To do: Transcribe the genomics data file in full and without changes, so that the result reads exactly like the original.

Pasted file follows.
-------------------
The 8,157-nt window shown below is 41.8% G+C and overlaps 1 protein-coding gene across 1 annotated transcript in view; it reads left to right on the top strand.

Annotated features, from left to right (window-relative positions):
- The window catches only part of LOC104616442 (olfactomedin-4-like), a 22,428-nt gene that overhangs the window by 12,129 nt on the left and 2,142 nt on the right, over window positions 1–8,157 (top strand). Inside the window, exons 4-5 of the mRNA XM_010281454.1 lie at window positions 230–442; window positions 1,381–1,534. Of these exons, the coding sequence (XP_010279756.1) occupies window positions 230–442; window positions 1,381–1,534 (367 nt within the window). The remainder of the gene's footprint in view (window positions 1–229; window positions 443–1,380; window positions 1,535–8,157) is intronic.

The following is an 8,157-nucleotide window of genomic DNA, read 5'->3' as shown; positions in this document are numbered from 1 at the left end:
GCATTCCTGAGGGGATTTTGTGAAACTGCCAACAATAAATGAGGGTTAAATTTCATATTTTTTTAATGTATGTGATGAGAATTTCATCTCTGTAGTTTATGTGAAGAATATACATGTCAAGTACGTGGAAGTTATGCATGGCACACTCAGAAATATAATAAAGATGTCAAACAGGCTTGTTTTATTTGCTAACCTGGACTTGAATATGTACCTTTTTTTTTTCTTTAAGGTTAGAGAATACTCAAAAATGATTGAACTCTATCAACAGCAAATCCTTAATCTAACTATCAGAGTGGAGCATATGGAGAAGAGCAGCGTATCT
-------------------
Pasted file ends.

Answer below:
The 8,157-nt window shown below is 41.8% G+C and overlaps 1 protein-coding gene across 1 annotated transcript in view; it reads left to right on the top strand.

Annotated features, from left to right (window-relative positions):
- The window catches only part of LOC104616442 (olfactomedin-4-like), a 22,428-nt gene that overhangs the window by 12,129 nt on the left and 2,142 nt on the right, over window positions 1–8,157 (top strand). Inside the window, exons 4-5 of the mRNA XM_010281454.1 lie at window positions 230–442; window positions 1,381–1,534. Of these exons, the coding sequence (XP_010279756.1) occupies window positions 230–442; window positions 1,381–1,534 (367 nt within the window). The remainder of the gene's footprint in view (window positions 1–229; window positions 443–1,380; window positions 1,535–8,157) is intronic.

The following is an 8,157-nucleotide window of genomic DNA, read 5'->3' as shown; positions in this document are numbered from 1 at the left end:
GCATTCCTGAGGGGATTTTGTGAAACTGCCAACAATAAATGAGGGTTAAATTTCATATTTTTTTAATGTATGTGATGAGAATTTCATCTCTGTAGTTTATGTGAAGAATATACATGTCAAGTACGTGGAAGTTATGCATGGCACACTCAGAAATATAATAAAGATGTCAAACAGGCTTGTTTTATTTGCTAACCTGGACTTGAATATGTACCTTTTTTTTTTCTTTAAGGTTAGAGAATACTCAAAAATGATTGAACTCTATCAACAGCAAATCCTTAATCTAACTATCAGAGTGGAGCATATGGAGAAGAGCAGCGTATCT